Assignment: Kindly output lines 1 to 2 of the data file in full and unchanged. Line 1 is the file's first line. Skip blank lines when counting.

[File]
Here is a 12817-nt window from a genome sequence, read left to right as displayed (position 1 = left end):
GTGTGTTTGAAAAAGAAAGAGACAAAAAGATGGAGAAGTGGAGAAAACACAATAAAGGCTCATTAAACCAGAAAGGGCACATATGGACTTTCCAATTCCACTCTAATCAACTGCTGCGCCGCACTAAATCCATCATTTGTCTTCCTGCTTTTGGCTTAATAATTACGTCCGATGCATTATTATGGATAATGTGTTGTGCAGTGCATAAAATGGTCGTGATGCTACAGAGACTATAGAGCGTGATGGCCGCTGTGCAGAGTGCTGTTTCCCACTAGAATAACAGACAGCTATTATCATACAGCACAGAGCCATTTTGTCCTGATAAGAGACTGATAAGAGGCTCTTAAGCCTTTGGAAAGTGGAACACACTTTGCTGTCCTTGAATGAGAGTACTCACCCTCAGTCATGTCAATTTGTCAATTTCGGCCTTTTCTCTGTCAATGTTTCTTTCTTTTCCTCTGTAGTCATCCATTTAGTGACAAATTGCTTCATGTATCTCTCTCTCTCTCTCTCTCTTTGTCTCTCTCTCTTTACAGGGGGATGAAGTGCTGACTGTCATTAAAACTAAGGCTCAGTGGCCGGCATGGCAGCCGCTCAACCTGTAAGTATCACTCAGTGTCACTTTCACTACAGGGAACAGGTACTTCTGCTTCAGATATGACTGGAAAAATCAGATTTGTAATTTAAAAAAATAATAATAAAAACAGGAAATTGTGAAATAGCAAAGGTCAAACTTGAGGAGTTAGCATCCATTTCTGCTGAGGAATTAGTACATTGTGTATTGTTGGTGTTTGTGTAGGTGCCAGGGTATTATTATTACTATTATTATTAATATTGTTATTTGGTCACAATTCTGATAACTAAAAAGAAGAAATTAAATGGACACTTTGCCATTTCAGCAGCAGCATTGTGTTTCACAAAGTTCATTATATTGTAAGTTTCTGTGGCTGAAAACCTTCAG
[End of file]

Here is a 12817-nt window from a genome sequence, read left to right as displayed (position 1 = left end):
GTGTGTTTGAAAAAGAAAGAGACAAAAAGATGGAGAAGTGGAGAAAACACAATAAAGGCTCATTAAACCAGAAAGGGCACATATGGACTTTCCAATTCCACTCTAATCAACTGCTGCGCCGCACTAAATCCATCATTTGTCTTCCTGCTTTTGGCTTAATAATTACGTCCGATGCATTATTATGGATAATGTGTTGTGCAGTGCATAAAATGGTCGTGATGCTACAGAGACTATAGAGCGTGATGGCCGCTGTGCAGAGTGCTGTTTCCCACTAGAATAACAGACAGCTATTATCATACAGCACAGAGCCATTTTGTCCTGATAAGAGACTGATAAGAGGCTCTTAAGCCTTTGGAAAGTGGAACACACTTTGCTGTCCTTGAATGAGAGTACTCACCCTCAGTCATGTCAATTTGTCAATTTCGGCCTTTTCTCTGTCAATGTTTCTTTCTTTTCCTCTGTAGTCATCCATTTAGTGACAAATTGCTTCATGTATCTCTCTCTCTCTCTCTCTCTTTGTCTCTCTCTCTTTACAGGGGGATGAAGTGCTGACTGTCATTAAAACTAAGGCTCAGTGGCCGGCATGGCAGCCGCTCAACCTGTAAGTATCACTCAGTGTCACTTTCACTACAGGGAACAGGTACTTCTGCTTCAGATATGACTGGAAAAATCAGATTTGTAATTTAAAAAAATAATAATAAAAACAGGAAATTGTGAAATAGCAAAGGTCAAACTTGAGGAGTTAGCATCCATTTCTGCTGAGGAATTAGTACATTGTGTATTGTTGGTGTTTGTGTAGGTGCCAGGGTATTATTATTACTATTATTATTAATATTGTTATTTGGTCACAATTCTGATAACTAAAAAGAAGAAATTAAATGGACACTTTGCCATTTCAGCAGCAGCATTGTGTTTCACAAAGTTCATTATATTGTAAGTTTCTGTGGCTGAAAACCTTCAG